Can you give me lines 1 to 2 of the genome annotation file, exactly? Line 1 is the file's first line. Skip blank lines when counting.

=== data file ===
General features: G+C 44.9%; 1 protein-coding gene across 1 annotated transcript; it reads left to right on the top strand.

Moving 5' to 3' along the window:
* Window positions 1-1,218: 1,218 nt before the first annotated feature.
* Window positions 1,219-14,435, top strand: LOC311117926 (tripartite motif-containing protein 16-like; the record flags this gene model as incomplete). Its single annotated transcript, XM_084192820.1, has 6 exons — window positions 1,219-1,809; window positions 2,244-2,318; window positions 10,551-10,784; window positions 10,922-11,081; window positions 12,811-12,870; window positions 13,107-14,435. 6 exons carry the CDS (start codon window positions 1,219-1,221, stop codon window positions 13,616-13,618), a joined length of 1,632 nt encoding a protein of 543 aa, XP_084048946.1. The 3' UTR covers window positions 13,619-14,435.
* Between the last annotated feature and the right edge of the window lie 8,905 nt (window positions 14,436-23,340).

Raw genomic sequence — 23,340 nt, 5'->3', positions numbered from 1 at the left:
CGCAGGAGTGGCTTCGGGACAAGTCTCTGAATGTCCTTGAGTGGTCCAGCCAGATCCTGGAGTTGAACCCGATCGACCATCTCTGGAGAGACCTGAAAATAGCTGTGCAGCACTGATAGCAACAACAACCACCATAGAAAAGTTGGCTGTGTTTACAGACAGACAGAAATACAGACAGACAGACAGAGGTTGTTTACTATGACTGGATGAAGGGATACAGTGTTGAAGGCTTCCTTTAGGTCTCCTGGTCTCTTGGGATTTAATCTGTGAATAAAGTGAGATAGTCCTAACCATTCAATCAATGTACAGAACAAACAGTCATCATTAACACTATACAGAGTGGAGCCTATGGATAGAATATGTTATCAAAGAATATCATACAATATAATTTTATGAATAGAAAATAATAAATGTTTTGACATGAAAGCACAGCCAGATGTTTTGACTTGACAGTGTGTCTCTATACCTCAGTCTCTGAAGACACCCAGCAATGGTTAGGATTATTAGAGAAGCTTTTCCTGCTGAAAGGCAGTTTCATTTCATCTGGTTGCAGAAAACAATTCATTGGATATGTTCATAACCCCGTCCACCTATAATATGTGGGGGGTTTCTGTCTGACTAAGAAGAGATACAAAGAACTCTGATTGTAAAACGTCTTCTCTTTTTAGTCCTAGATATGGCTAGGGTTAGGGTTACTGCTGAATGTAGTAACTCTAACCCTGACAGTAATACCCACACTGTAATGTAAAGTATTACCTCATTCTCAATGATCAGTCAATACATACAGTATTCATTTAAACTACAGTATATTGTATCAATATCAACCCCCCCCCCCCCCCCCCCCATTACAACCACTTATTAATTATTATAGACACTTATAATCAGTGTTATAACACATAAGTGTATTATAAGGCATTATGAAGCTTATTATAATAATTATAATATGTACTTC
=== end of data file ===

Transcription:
General features: G+C 44.9%; 1 protein-coding gene across 1 annotated transcript; it reads left to right on the top strand.

Moving 5' to 3' along the window: